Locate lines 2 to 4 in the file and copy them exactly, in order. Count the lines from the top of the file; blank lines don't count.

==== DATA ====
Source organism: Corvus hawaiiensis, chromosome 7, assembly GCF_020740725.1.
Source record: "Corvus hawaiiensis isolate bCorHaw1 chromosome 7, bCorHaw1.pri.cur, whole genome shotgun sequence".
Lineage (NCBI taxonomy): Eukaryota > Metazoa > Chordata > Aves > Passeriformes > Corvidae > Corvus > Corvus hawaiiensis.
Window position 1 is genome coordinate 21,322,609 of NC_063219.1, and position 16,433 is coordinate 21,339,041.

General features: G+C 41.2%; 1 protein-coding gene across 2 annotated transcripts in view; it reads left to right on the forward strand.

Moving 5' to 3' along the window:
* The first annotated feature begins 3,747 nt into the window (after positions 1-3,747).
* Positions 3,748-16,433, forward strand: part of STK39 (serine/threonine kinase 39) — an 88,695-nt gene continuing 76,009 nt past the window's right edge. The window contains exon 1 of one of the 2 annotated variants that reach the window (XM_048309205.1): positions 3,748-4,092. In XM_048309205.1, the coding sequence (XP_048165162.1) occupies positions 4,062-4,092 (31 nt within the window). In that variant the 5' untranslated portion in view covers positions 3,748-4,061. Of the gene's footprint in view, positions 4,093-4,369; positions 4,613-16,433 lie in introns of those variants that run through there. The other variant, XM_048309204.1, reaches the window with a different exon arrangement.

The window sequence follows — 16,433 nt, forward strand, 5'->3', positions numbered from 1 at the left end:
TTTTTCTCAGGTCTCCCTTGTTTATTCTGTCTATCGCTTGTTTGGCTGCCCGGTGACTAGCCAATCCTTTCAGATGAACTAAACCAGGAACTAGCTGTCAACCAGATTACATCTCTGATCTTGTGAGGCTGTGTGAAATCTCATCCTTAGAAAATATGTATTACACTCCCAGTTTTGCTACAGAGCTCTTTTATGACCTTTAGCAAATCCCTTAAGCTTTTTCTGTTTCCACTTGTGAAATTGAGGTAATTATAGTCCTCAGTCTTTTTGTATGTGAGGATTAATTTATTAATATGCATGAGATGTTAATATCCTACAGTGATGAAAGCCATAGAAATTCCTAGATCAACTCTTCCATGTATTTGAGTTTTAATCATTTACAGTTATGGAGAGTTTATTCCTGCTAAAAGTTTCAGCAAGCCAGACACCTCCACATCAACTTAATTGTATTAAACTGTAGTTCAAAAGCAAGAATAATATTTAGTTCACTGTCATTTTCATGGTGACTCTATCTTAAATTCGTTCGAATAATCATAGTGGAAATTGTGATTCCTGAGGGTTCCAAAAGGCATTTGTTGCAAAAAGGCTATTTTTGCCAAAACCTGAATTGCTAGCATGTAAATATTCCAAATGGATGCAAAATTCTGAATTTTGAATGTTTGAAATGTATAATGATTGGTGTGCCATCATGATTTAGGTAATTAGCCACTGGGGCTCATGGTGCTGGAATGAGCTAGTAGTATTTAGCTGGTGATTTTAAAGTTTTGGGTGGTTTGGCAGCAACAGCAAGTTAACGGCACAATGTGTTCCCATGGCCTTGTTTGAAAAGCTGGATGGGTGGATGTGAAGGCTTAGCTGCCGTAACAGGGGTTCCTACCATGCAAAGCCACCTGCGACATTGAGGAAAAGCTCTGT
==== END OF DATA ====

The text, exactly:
Source record: "Corvus hawaiiensis isolate bCorHaw1 chromosome 7, bCorHaw1.pri.cur, whole genome shotgun sequence".
Lineage (NCBI taxonomy): Eukaryota > Metazoa > Chordata > Aves > Passeriformes > Corvidae > Corvus > Corvus hawaiiensis.
Window position 1 is genome coordinate 21,322,609 of NC_063219.1, and position 16,433 is coordinate 21,339,041.